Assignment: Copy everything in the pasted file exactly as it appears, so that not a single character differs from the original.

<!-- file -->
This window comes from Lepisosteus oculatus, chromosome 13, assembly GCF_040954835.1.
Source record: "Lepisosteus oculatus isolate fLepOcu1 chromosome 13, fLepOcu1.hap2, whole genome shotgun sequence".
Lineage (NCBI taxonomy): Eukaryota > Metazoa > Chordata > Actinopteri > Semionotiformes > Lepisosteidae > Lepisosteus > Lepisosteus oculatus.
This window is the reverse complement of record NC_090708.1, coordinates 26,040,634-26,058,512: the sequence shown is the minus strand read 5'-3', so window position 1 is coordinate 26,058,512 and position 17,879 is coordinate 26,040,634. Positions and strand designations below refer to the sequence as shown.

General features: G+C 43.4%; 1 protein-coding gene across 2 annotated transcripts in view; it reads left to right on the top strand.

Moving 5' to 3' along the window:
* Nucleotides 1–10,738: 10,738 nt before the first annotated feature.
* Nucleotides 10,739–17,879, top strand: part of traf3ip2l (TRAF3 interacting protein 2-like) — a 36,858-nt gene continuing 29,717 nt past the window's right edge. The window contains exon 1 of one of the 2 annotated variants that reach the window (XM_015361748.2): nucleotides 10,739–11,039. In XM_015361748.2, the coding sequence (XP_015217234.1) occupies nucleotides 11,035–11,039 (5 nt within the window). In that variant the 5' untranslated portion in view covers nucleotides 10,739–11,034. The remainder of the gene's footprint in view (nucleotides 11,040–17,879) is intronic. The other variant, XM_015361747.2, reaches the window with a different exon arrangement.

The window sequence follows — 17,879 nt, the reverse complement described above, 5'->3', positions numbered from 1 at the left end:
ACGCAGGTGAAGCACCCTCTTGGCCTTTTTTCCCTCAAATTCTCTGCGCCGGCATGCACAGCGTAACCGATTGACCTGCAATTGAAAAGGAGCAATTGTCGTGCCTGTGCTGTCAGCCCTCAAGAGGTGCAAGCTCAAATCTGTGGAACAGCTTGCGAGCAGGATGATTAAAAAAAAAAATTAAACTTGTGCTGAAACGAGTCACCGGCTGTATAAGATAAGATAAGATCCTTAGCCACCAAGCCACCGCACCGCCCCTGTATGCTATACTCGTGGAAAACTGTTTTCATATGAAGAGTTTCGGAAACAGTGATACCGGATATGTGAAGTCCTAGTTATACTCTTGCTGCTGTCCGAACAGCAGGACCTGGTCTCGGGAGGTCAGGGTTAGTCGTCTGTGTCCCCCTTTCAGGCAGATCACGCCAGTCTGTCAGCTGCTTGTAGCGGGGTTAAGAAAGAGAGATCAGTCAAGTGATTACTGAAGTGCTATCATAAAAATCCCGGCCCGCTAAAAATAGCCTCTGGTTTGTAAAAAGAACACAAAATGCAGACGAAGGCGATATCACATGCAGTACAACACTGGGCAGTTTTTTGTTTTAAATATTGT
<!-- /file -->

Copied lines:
This window comes from Lepisosteus oculatus, chromosome 13, assembly GCF_040954835.1.
Source record: "Lepisosteus oculatus isolate fLepOcu1 chromosome 13, fLepOcu1.hap2, whole genome shotgun sequence".
Lineage (NCBI taxonomy): Eukaryota > Metazoa > Chordata > Actinopteri > Semionotiformes > Lepisosteidae > Lepisosteus > Lepisosteus oculatus.
This window is the reverse complement of record NC_090708.1, coordinates 26,040,634-26,058,512: the sequence shown is the minus strand read 5'-3', so window position 1 is coordinate 26,058,512 and position 17,879 is coordinate 26,040,634. Positions and strand designations below refer to the sequence as shown.

General features: G+C 43.4%; 1 protein-coding gene across 2 annotated transcripts in view; it reads left to right on the top strand.

Moving 5' to 3' along the window:
* Nucleotides 1–10,738: 10,738 nt before the first annotated feature.
* Nucleotides 10,739–17,879, top strand: part of traf3ip2l (TRAF3 interacting protein 2-like) — a 36,858-nt gene continuing 29,717 nt past the window's right edge. The window contains exon 1 of one of the 2 annotated variants that reach the window (XM_015361748.2): nucleotides 10,739–11,039. In XM_015361748.2, the coding sequence (XP_015217234.1) occupies nucleotides 11,035–11,039 (5 nt within the window). In that variant the 5' untranslated portion in view covers nucleotides 10,739–11,034. The remainder of the gene's footprint in view (nucleotides 11,040–17,879) is intronic. The other variant, XM_015361747.2, reaches the window with a different exon arrangement.

The window sequence follows — 17,879 nt, the reverse complement described above, 5'->3', positions numbered from 1 at the left end:
ACGCAGGTGAAGCACCCTCTTGGCCTTTTTTCCCTCAAATTCTCTGCGCCGGCATGCACAGCGTAACCGATTGACCTGCAATTGAAAAGGAGCAATTGTCGTGCCTGTGCTGTCAGCCCTCAAGAGGTGCAAGCTCAAATCTGTGGAACAGCTTGCGAGCAGGATGATTAAAAAAAAAAATTAAACTTGTGCTGAAACGAGTCACCGGCTGTATAAGATAAGATAAGATCCTTAGCCACCAAGCCACCGCACCGCCCCTGTATGCTATACTCGTGGAAAACTGTTTTCATATGAAGAGTTTCGGAAACAGTGATACCGGATATGTGAAGTCCTAGTTATACTCTTGCTGCTGTCCGAACAGCAGGACCTGGTCTCGGGAGGTCAGGGTTAGTCGTCTGTGTCCCCCTTTCAGGCAGATCACGCCAGTCTGTCAGCTGCTTGTAGCGGGGTTAAGAAAGAGAGATCAGTCAAGTGATTACTGAAGTGCTATCATAAAAATCCCGGCCCGCTAAAAATAGCCTCTGGTTTGTAAAAAGAACACAAAATGCAGACGAAGGCGATATCACATGCAGTACAACACTGGGCAGTTTTTTGTTTTAAATATTGT